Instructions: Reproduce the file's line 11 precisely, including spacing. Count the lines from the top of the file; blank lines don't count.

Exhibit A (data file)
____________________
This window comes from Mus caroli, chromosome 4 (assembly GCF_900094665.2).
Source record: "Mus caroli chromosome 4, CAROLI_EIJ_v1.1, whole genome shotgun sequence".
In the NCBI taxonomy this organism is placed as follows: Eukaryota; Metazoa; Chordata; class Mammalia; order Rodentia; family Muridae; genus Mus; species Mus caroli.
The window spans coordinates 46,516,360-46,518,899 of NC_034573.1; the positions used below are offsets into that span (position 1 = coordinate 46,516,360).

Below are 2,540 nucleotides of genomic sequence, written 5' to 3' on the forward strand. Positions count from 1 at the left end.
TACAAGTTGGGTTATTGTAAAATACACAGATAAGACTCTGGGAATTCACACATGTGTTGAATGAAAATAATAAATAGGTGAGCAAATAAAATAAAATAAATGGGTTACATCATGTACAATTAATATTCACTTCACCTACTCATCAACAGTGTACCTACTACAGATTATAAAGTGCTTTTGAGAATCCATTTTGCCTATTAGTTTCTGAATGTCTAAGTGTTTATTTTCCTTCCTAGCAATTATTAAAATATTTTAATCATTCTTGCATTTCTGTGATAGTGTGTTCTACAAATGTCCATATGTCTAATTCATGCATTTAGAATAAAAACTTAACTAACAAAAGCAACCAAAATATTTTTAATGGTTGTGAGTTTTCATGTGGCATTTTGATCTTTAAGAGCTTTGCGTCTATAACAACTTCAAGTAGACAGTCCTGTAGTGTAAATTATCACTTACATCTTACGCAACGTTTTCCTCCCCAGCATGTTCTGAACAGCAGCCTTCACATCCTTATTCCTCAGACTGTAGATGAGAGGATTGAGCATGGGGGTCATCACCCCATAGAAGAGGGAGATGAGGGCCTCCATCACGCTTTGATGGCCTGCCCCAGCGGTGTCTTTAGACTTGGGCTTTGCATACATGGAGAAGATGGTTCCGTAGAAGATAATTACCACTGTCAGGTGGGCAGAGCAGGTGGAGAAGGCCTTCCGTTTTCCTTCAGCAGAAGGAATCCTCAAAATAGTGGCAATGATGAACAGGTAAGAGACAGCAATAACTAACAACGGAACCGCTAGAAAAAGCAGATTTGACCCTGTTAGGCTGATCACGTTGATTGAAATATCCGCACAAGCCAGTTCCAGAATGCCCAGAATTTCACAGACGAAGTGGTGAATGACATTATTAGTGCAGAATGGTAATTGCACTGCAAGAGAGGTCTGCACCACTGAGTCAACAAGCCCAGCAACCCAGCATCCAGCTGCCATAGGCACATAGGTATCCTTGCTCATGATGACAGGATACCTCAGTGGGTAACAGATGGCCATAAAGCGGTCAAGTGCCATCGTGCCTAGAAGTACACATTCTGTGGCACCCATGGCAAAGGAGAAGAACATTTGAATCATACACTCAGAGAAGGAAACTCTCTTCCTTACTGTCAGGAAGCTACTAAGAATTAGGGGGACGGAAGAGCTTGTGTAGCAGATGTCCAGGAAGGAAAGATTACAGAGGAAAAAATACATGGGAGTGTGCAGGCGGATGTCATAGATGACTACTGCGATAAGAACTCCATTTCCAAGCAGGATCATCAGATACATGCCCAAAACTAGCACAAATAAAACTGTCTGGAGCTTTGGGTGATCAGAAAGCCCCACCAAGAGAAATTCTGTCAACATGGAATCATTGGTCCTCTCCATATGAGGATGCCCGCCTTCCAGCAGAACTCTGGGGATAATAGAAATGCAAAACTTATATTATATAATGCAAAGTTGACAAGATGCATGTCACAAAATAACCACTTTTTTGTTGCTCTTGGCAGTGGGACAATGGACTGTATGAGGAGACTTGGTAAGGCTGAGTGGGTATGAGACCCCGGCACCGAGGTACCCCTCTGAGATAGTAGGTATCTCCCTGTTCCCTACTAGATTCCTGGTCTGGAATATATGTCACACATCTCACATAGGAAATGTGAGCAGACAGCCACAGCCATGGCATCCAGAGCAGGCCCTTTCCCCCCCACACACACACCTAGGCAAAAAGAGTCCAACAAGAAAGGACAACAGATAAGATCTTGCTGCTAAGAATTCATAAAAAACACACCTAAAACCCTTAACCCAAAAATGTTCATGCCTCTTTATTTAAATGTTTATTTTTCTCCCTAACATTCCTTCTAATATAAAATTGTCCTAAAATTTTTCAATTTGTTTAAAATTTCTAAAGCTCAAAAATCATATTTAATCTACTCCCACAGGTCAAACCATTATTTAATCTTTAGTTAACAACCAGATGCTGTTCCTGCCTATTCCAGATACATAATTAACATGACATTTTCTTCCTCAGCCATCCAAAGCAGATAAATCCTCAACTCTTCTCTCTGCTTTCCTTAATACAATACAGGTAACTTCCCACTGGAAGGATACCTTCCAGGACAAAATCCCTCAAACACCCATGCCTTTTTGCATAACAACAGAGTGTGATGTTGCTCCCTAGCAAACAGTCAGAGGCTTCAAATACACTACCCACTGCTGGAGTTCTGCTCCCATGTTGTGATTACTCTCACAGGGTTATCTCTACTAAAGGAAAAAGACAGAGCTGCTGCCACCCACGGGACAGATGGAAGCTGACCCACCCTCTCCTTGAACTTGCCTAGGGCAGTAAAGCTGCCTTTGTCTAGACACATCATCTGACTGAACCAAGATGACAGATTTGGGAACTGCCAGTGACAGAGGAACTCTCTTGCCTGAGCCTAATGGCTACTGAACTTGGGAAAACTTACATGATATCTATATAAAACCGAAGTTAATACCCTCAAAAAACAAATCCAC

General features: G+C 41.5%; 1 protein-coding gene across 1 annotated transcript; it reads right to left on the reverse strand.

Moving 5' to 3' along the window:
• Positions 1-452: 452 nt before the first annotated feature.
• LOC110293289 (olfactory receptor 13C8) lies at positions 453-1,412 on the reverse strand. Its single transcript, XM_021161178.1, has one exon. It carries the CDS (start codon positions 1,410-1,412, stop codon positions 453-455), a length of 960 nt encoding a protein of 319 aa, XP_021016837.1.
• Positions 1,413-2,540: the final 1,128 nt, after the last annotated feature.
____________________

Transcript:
• Positions 1,413-2,540: the final 1,128 nt, after the last annotated feature.